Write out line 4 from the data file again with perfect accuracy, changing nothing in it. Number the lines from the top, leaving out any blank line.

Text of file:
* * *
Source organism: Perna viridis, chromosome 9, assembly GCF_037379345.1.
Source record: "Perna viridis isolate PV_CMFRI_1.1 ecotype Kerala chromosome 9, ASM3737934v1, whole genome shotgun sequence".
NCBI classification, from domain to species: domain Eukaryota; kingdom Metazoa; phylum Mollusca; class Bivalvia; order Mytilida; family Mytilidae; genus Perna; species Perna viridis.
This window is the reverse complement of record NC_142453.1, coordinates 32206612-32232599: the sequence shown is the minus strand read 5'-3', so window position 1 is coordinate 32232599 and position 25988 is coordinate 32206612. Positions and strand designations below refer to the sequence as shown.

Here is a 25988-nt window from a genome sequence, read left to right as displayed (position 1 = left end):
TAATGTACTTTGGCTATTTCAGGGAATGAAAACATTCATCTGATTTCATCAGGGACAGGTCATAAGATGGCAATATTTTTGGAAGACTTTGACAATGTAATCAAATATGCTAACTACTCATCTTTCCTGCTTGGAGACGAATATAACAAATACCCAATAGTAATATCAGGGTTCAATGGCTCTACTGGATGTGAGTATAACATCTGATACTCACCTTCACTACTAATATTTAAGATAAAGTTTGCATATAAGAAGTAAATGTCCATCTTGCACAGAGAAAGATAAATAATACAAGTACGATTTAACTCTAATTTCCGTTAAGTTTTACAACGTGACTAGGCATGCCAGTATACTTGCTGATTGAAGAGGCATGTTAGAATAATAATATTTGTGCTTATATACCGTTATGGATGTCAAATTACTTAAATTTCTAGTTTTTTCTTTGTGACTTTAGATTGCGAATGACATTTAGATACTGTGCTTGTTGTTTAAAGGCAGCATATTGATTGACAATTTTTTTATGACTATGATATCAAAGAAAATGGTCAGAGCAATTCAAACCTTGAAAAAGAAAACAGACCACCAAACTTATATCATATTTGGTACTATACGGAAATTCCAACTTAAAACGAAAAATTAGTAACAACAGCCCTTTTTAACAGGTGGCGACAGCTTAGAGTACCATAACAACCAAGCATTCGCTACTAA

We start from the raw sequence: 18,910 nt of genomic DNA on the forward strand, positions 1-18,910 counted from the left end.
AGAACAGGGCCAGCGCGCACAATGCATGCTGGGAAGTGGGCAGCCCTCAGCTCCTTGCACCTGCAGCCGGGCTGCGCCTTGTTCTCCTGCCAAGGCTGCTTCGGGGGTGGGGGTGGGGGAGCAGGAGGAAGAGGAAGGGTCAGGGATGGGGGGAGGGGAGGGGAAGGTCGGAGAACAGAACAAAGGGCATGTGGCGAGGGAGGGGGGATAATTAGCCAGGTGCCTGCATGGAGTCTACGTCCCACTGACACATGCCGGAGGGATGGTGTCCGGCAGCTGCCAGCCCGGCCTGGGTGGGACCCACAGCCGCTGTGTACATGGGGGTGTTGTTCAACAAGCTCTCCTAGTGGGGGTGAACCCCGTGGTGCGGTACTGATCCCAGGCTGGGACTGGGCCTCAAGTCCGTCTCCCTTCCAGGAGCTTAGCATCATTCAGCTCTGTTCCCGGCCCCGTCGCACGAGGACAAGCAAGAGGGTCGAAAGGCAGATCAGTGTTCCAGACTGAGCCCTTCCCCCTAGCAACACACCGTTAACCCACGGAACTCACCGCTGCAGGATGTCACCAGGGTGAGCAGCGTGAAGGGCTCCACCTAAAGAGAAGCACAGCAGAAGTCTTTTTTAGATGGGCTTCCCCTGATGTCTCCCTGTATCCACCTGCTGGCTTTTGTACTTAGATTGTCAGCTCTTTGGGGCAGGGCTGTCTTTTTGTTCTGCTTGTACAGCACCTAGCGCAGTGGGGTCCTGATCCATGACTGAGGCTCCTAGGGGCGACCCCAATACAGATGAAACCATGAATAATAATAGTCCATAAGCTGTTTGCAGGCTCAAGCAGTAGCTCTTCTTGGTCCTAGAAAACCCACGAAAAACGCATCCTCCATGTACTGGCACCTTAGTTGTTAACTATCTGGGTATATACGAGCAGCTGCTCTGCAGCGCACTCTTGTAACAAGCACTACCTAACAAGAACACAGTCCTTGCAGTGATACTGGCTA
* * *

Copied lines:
This window is the reverse complement of record NC_142453.1, coordinates 32206612-32232599: the sequence shown is the minus strand read 5'-3', so window position 1 is coordinate 32232599 and position 25988 is coordinate 32206612. Positions and strand designations below refer to the sequence as shown.